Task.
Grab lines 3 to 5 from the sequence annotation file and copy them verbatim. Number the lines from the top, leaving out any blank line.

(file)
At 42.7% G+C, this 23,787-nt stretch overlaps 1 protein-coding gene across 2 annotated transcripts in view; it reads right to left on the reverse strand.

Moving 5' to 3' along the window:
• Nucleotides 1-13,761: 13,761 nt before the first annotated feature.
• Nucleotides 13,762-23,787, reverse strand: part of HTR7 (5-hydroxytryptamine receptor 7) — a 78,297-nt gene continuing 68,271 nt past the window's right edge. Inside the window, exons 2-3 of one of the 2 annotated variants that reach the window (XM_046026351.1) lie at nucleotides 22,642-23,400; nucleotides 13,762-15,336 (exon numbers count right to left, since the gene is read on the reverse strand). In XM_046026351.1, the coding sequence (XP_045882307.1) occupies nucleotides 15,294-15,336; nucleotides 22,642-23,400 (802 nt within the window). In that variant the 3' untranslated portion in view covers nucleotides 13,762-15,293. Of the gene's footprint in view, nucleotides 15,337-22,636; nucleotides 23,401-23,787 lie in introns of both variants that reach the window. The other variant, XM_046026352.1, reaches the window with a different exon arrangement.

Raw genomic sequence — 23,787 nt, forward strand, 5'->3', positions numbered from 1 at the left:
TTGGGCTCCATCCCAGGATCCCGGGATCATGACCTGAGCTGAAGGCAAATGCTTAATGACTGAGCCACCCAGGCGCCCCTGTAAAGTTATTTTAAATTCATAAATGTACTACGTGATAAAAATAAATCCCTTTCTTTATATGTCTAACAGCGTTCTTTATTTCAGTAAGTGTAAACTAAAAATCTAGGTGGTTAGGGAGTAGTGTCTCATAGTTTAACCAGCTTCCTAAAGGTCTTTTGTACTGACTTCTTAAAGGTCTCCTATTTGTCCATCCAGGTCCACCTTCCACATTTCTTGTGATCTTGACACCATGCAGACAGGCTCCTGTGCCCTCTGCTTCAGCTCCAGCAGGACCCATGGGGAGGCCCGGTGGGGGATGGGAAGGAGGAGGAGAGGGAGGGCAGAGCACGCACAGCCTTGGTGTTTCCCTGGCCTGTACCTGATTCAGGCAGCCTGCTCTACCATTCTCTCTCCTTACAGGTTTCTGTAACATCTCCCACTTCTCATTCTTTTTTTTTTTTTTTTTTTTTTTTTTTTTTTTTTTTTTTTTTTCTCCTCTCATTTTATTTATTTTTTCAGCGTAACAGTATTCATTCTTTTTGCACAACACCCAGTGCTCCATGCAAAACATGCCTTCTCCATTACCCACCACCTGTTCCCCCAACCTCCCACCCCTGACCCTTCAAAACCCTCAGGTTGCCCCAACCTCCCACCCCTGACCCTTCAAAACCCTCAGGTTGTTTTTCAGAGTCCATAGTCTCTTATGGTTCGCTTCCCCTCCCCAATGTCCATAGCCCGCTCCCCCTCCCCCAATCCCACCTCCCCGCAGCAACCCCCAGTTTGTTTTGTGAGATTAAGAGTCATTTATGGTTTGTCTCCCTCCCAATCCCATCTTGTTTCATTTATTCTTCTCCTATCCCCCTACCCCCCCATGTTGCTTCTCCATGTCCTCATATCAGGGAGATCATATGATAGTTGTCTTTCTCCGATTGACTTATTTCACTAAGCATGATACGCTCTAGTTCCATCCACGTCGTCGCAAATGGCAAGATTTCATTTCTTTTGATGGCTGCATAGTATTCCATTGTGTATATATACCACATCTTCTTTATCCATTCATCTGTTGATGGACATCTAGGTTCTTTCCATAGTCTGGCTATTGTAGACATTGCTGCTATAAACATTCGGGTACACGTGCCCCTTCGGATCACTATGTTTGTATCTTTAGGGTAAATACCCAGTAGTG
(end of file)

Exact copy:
• Nucleotides 1-13,761: 13,761 nt before the first annotated feature.
• Nucleotides 13,762-23,787, reverse strand: part of HTR7 (5-hydroxytryptamine receptor 7) — a 78,297-nt gene continuing 68,271 nt past the window's right edge. Inside the window, exons 2-3 of one of the 2 annotated variants that reach the window (XM_046026351.1) lie at nucleotides 22,642-23,400; nucleotides 13,762-15,336 (exon numbers count right to left, since the gene is read on the reverse strand). In XM_046026351.1, the coding sequence (XP_045882307.1) occupies nucleotides 15,294-15,336; nucleotides 22,642-23,400 (802 nt within the window). In that variant the 3' untranslated portion in view covers nucleotides 13,762-15,293. Of the gene's footprint in view, nucleotides 15,337-22,636; nucleotides 23,401-23,787 lie in introns of both variants that reach the window. The other variant, XM_046026352.1, reaches the window with a different exon arrangement.

Raw genomic sequence — 23,787 nt, forward strand, 5'->3', positions numbered from 1 at the left: